The Tao Te Ching, a book of both mystical ruminations and practical guidance, is one of Eastern philosophy’s central texts. It was authored in the sixth century BCE by the archivist and philosopher Lao Tzu, whose name is an honorific meaning “Old Master.”
Legend has it that as the Zhou dynasty began to decline, Lao Tzu chose to migrate from China to live in peace and solitude away from the discord of China’s ongoing wars. As he was crossing the border, a guard stopped him and asked him to write down his philosophy. Lao Tzu then penned the Tao’s 81 verses, handed them to the guard, and passed on in silence, never to be seen or heard from again.
Unsurprisingly, the factuality of this origin story — yea, of Lao Tzu himself — is contested. But the Tao’s by whoms are not nearly as important as its whats.
The Tao Te Ching, or, “The Book of the Way and its Virtue,” begins with a paradox:
“The Tao which can be expressed in words is not the eternal Tao.”
Given this opener, one may find themself wondering what the rest of the text could be about! The truth is that the written Tao is an approximation of the eternal Tao — the former’s passages, no matter how expertly crafted, only incompletely represent the Way. This is because to put into words is to limit, whereas the Tao is limitless.
But while our finite language cannot fully capture the Tao’s infinite nature, it can be used to identify some of its qualities.
The first among these, eternality, connotes that without a beginning or end. This ungenerated, indestructible substance is the singular source of all diversity, from “heaven and earth” to the “ten thousand things.”
The Tao is also a unifier, reconciling contrary pairs — darkness/light, beauty/ugliness, good/evil — as parts within its overarching whole. The following excerpt speaks to this principle of united opposites:
“Therefore, being and nothing give birth to one another.
Difficult and easy complete one another.
Long and short fashion one another.
High and low arise from one another.
Notes and tones harmonise with one another.
Front and back follow one another.”
While we typically think of opposites as having nothing to do with each other, the Tao points out that they are in fact only possible because of each other. Without an opposite to contrast itself to, no concept could distinguish itself. Ask yourself: if the concept of, say, difficulty did not exist, how could anything be identified as easy?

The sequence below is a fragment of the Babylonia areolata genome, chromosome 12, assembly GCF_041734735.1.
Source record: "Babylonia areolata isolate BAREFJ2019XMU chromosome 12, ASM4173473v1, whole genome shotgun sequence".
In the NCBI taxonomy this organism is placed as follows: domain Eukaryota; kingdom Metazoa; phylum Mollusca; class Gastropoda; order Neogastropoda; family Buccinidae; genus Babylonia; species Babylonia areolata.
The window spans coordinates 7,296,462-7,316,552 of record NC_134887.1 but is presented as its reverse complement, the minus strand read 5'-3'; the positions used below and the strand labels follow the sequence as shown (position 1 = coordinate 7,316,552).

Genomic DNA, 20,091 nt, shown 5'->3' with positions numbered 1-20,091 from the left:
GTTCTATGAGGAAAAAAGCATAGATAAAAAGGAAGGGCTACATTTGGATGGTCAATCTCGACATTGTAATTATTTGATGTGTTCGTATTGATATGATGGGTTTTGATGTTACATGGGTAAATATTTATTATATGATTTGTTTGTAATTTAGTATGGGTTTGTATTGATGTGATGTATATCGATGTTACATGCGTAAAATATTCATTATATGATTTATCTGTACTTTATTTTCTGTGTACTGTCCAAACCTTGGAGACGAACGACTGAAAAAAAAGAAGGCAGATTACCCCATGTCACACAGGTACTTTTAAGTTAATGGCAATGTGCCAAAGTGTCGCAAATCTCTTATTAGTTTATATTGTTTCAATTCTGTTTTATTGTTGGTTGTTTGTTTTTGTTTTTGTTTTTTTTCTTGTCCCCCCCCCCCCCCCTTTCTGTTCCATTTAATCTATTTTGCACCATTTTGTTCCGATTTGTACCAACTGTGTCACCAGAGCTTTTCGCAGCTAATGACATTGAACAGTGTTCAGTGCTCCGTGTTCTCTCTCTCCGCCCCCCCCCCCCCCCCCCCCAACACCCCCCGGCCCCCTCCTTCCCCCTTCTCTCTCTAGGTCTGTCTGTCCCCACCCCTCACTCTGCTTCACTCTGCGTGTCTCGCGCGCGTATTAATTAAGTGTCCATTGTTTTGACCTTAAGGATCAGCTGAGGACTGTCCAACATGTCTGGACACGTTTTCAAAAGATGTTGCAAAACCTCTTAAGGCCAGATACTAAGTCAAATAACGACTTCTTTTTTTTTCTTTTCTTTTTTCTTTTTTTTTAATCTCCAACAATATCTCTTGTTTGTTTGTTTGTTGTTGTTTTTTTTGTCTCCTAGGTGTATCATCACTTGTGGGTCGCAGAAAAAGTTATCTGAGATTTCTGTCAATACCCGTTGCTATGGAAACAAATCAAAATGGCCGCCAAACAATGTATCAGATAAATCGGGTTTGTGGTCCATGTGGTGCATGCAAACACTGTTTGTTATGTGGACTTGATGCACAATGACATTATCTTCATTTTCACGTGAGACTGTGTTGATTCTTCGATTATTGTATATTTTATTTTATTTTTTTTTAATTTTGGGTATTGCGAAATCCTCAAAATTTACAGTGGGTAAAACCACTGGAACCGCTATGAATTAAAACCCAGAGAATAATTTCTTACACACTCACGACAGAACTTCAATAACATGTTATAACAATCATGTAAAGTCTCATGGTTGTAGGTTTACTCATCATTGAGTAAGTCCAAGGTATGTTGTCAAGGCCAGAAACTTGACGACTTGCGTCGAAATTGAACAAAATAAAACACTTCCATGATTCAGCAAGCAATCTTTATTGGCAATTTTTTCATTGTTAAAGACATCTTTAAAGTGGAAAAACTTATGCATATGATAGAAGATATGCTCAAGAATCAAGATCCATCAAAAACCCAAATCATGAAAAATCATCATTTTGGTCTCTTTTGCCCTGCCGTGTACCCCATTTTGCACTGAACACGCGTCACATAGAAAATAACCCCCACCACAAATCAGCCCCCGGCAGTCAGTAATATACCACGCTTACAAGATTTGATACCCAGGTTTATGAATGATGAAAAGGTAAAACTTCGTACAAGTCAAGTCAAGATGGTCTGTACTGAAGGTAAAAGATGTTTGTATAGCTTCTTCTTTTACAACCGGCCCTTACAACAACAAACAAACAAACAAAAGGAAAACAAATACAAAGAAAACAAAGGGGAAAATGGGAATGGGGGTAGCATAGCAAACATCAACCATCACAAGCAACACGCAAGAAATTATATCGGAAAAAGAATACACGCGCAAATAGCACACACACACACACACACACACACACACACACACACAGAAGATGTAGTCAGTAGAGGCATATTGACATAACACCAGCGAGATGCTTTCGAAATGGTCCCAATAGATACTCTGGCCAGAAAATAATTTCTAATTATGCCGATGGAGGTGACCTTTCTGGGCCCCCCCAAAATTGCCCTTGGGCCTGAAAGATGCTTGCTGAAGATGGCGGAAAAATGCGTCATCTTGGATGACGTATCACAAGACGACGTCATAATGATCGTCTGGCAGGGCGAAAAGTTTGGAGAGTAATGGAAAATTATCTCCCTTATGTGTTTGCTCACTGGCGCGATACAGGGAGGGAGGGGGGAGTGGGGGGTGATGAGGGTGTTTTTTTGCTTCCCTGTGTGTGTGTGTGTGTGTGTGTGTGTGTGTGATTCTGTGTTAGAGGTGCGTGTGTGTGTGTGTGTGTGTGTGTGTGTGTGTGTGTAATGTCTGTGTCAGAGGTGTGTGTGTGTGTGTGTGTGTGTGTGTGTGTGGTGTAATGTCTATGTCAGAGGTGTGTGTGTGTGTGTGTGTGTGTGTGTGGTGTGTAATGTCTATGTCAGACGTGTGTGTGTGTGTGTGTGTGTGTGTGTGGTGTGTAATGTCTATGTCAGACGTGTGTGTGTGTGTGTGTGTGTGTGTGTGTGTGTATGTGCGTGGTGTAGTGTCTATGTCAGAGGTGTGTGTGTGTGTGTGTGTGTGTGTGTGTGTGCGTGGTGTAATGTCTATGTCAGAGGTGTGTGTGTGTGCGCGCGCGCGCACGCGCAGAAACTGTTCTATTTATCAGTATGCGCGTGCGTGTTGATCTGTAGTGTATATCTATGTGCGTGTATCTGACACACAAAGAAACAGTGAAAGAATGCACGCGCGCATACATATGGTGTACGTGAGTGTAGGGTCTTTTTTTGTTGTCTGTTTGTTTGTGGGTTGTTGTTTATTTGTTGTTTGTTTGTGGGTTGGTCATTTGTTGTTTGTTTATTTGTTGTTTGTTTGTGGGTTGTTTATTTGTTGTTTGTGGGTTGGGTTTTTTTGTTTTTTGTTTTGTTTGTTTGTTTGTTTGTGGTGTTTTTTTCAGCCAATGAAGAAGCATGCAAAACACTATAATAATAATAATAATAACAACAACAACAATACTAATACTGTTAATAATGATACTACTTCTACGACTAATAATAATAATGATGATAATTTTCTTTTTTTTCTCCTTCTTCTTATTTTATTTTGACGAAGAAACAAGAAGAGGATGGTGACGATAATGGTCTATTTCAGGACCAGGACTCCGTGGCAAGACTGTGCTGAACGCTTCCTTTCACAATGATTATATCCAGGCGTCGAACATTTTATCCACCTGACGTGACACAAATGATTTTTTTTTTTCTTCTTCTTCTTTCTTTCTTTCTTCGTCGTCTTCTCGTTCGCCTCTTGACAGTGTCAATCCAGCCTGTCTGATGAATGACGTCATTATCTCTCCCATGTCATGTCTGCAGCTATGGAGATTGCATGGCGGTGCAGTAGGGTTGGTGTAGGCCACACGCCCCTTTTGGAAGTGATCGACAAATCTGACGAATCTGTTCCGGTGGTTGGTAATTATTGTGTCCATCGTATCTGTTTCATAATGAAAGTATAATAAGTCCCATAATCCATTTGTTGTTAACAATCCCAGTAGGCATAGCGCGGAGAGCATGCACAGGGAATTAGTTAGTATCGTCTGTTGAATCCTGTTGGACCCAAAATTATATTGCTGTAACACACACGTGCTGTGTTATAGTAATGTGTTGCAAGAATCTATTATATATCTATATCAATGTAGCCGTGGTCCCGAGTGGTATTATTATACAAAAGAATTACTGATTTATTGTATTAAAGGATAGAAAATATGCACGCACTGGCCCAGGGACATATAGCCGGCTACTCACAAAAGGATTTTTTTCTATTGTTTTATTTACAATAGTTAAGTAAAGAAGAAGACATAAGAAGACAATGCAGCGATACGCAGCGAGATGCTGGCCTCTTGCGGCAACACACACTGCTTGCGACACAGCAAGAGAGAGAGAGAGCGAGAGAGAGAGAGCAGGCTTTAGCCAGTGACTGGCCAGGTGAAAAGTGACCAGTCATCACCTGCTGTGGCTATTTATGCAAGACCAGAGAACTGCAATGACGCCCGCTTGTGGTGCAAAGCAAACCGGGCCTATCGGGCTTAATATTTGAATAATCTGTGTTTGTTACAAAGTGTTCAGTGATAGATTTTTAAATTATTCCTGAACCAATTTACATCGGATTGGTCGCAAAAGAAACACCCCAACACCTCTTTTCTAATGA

Additionally, the Tao contextualizes opposites in the process to which they belong. For instance, being and nothing are both moments in the process of becoming: things pass from being to nothing and vice versa. This is what the Tao means when it says opposites “give birth to one another.” By introducing a broader context, the Tao harmonizes so-called opposites and thus unifies all difference.
It is crucial to note that the Tao operates both effortlessly and impartially. It does not act from a place of forcing or judging; rather, it flows naturally, like a stream. This is known as the principle of “wu wei,” or non action. It is at this junction that the Tao Te Ching passes from metaphysics to ethics: to live in accordance with the Tao, one must embody wu wei.
One example of wu wei cited early on is the surrender of self-interest. The Tao views our myriad desires (for wealth, power, status, etc.) as sediments that pollute the mind and muddy the waters of our perception. By dispensing with desire, the mind’s sediments settle to the floor so we can see more clearly. This clarity begets virtues such as kindness, humility, patience, and generosity.
Another practice related to wu wei is the acceptance of misfortune. The Tao realizes that an unavoidable part of having a body and a mind is experiencing hardships such as pain, embarrassment, disappointment, and loss. One should not be surprised when these hardships occur and should strive to navigate them with equanimity. In doing so, one becomes more emotionally resilient in dealing with the inherent ups and downs of life.
Lastly, there is “yielding to overcome.” The Tao holds that imposing one’s will only leads to conflict, as anger begets anger. Instead, the Tao reminds us of a basic lesson: “by not quarrelling, no one quarrels with you.” This practice of non-contending but instead cooperating is said to create more harmonious relations and by extension a more prosperous society.
These are the practices that exemplify the Tao. Lacking personal desire, the Tao simply is and does, never striving nor coveting; simply unfolding in nature. Lacking attachment, the Tao is never upset by the currents of fate, but rather flows with them like the ocean’s waves. And lacking pride, the Tao never picks a fight with anyone or anything and thus avoids all conflict.
The Tao Te Ching regards these behaviors as the behavior of the universe and recognizes that by syncing ourselves to its Way, we may improve our relationships with both one another and ourselves.